"I heard a secondary road noise and that meant she was still rolling," he said.

In another video, he described a victim in New Orleans. "She was pretty. Light colored, honey brown skin," he said with a small smile. "She was tall for a woman. Beautiful shape. And, uh, friendly."

It was 1982, and they met in a club. She left with him in his Lincoln, and they parked by a bayou.

"That's the only one that I ever killed by drowning," he said.

Investigators around the country are still trying to piece together his confessions with unidentified remains and unsolved cases from decades past. In August , he pleaded guilty to murdering four women in Ohio. He was convicted in California of three slayings in 2013 and pleaded guilty to another killing last year in Texas.

Little, who often went by the name Samuel McDowell, grew up with his grandmother in Lorain, Ohio. He was described by investigators as a transient and former boxer who traveled the country preying on drug addicts, troubled women and others.

Samuel Little, who has been behind bars since 2012, told investigators last year that he was responsible for about 90 killings nationwide between 1970 and 2005.
Samuel Little, who has been behind bars since 2012, told investigators last year that he was responsible for about 90 killings nationwide between 1970 and 2005. (Source: FBI)

Authorities in Knox County, Tennessee, said Monday that a woman named Martha Cunningham was likely a victim of Little's.

The Knoxville News Sentinel reported in December that a cold case investigator with the Knox County Sheriff's Office had identified the victim who Little called "Martha." The Knoxville mother's body was found in a wooded area in eastern Knox County in 1975.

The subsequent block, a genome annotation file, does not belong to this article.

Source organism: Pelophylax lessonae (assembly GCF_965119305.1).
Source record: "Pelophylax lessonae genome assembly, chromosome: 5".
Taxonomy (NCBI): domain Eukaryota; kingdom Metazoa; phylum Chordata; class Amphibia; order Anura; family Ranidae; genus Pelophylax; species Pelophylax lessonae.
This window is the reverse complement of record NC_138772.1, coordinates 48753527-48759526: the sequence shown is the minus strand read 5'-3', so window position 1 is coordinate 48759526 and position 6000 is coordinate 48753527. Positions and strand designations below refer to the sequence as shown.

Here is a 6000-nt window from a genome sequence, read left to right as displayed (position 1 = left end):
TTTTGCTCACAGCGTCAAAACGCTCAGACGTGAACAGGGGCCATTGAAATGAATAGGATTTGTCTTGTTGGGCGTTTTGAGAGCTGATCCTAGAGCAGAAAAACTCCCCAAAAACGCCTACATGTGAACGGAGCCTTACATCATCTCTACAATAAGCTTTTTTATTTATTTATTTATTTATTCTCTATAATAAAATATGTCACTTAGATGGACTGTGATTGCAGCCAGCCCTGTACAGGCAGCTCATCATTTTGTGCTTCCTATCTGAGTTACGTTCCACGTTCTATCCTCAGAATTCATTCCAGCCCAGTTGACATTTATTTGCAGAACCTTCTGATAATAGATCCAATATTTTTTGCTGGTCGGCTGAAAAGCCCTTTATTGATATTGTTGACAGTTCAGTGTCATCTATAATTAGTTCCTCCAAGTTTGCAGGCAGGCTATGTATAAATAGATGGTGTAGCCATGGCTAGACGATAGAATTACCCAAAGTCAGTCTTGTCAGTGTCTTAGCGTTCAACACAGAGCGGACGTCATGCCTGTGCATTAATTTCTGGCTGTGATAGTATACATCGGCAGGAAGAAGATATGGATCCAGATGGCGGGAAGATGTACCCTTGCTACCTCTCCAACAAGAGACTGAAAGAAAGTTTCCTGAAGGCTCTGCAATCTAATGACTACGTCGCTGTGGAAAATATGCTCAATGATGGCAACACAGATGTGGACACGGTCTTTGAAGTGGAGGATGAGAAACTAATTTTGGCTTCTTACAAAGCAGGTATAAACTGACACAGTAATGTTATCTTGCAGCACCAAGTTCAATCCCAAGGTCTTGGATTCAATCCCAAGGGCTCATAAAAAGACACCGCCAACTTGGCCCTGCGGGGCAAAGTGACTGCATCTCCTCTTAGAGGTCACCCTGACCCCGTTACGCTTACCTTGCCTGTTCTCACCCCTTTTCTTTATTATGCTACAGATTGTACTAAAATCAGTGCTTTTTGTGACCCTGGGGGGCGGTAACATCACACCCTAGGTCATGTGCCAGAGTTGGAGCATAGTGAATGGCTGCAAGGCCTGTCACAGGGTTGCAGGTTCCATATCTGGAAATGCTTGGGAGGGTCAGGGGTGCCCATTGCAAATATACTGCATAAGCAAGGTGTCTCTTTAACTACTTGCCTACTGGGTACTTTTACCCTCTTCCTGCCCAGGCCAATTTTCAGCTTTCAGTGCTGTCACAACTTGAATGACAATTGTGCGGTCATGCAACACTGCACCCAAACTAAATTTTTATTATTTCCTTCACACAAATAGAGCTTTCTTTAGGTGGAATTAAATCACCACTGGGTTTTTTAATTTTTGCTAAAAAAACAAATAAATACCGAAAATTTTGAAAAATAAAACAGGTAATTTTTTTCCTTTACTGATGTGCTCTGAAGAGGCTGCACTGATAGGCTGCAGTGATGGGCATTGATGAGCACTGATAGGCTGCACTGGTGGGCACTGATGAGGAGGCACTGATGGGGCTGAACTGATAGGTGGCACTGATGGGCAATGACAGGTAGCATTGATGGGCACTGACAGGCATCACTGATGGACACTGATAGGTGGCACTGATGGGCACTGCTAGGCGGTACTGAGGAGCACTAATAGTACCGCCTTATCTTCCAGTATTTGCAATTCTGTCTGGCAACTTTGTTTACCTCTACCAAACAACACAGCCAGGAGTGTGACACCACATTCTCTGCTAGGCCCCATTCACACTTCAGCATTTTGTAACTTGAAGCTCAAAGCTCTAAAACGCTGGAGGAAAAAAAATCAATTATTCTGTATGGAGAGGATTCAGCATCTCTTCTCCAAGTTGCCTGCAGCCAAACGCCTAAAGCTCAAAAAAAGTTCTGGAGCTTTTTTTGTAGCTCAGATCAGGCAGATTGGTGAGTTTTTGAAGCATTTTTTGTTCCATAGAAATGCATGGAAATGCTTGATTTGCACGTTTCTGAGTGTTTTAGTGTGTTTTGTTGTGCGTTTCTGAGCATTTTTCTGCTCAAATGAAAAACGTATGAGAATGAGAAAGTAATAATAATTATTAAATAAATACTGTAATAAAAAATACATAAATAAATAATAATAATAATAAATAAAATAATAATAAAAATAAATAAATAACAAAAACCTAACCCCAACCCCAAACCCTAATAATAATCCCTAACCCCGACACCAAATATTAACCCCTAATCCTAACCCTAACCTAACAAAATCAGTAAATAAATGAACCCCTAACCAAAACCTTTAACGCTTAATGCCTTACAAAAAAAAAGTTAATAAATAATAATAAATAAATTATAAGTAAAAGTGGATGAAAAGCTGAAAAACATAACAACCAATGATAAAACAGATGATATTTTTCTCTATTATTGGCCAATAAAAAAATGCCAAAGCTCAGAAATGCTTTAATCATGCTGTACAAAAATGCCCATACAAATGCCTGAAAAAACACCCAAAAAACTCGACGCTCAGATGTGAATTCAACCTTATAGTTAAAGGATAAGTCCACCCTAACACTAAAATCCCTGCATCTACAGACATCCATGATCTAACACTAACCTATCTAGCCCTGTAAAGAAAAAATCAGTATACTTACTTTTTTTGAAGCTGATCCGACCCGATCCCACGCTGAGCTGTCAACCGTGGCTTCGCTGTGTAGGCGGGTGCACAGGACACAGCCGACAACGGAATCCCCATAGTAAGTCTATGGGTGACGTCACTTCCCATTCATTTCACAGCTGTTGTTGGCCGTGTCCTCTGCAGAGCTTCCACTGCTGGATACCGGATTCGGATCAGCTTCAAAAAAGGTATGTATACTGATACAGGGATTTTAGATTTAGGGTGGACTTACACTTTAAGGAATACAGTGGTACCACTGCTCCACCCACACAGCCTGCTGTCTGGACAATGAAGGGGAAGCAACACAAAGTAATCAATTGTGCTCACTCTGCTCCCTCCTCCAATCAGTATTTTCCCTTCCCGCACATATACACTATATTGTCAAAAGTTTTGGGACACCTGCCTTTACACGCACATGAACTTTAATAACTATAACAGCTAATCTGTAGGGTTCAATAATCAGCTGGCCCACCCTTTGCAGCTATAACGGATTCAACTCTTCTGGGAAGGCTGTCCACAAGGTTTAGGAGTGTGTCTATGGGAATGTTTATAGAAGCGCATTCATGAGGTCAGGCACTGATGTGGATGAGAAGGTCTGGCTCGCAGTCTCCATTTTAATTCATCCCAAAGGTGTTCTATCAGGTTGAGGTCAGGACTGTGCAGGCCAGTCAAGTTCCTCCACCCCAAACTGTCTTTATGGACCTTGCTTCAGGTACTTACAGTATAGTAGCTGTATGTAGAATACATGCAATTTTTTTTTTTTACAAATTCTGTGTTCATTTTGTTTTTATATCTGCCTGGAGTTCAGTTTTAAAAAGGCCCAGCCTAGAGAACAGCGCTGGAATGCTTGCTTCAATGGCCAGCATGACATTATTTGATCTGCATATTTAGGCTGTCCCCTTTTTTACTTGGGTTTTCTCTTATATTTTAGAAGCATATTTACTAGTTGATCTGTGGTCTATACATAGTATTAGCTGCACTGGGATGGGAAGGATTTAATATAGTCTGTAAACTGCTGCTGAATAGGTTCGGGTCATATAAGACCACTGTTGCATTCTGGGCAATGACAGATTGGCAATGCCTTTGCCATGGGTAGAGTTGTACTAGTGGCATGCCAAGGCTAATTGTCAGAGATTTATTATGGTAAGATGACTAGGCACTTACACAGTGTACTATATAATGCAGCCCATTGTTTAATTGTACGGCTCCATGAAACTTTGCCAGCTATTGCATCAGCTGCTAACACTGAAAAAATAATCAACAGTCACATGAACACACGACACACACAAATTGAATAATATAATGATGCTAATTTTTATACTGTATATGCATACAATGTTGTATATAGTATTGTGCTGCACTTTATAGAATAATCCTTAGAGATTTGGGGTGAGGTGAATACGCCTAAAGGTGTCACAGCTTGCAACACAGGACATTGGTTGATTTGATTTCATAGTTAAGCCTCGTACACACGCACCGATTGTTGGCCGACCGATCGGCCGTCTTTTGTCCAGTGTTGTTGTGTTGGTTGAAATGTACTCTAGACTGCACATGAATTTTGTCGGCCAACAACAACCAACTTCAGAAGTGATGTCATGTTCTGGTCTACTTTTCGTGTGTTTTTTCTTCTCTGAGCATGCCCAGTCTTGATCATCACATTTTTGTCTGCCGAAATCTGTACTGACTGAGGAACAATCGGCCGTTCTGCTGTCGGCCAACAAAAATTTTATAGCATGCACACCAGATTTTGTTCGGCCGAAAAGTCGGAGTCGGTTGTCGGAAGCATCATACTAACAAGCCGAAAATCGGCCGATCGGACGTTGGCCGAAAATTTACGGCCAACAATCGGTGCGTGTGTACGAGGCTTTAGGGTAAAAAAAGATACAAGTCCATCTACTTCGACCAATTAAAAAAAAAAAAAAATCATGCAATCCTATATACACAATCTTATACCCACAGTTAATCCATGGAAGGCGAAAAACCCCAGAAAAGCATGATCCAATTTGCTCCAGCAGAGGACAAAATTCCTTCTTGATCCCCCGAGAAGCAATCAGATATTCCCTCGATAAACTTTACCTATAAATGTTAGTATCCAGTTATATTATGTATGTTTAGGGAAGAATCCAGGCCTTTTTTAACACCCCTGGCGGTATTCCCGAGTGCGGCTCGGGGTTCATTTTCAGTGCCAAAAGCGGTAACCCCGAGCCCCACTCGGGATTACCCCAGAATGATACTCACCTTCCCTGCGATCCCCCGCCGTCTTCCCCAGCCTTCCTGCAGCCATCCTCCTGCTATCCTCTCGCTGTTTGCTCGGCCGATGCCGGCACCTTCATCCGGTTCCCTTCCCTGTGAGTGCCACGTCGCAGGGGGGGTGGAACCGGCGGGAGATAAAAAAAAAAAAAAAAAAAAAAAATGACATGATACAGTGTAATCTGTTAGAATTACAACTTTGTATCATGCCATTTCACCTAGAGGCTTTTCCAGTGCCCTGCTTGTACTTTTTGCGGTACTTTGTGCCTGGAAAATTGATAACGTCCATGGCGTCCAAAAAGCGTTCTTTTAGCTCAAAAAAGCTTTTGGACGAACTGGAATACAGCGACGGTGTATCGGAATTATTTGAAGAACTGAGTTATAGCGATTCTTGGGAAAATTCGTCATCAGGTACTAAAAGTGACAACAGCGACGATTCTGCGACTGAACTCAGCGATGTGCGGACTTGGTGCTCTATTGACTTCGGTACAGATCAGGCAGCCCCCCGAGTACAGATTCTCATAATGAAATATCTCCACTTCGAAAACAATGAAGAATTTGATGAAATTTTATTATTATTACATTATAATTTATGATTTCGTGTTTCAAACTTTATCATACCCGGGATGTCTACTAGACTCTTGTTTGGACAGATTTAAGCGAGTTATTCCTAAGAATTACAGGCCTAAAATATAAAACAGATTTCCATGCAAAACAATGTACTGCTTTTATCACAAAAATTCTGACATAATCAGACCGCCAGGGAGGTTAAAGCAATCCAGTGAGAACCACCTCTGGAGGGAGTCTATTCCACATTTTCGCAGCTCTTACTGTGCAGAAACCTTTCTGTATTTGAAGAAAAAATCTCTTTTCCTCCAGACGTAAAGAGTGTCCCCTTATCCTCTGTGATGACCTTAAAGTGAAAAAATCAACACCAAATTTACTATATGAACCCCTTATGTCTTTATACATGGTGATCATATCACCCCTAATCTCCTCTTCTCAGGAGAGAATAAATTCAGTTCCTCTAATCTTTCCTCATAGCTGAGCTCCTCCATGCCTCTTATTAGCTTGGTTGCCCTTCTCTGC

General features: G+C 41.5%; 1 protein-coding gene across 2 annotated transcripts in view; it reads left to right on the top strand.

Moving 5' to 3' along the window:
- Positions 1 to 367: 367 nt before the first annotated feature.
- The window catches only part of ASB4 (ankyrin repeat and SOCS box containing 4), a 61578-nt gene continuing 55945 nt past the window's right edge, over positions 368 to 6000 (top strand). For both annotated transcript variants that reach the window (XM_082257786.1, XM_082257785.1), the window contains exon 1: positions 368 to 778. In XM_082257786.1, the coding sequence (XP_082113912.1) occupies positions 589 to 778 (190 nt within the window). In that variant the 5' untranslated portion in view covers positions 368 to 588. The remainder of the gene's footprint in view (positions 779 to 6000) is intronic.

Cunningham's body was found by a pair of hunters on the afternoon of Jan. 18, 1975. She was bruised and nude from the waist down; her pantyhose and girdle bunched around her knees. Her purse and some of her jewelry were missing. Her body appeared to have been dragged into the woods and dumped behind a pine tree, authorities said at the time.

Despite that evidence, detectives at the time attributed Cunningham's death to natural causes within a day of the discovery. The medical examiner's investigative report lists the probable cause of death as "unknown."

Cunningham was a talented singer and pianist who grew up performing with her parents and her six younger siblings in a gospel group known as the Happy Home Jubilee Singers.

Law enforcement in Tennessee had Little in custody 19 years after Cunningham's body was found.

Little was convicted of misdemeanor larceny in 1994 in Nashville, Tennessee, and he was sentenced to 90 days in jail, according to Tennessee Bureau of Investigation criminal records obtained Monday by The Associated Press.

Ted Bundy confessed to 30 homicides from about 1974 to 1978. John Wayne Gacy killed at least 33 boys and young men in the 1970s.

Arguably one of the deadliest globally was an English general practitioner named Harold Shipman, who an investigative panel determined was responsible for the deaths of 250. He was convicted in 2000 in the deaths of 15.

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Sainz reported from Memphis, Tennessee.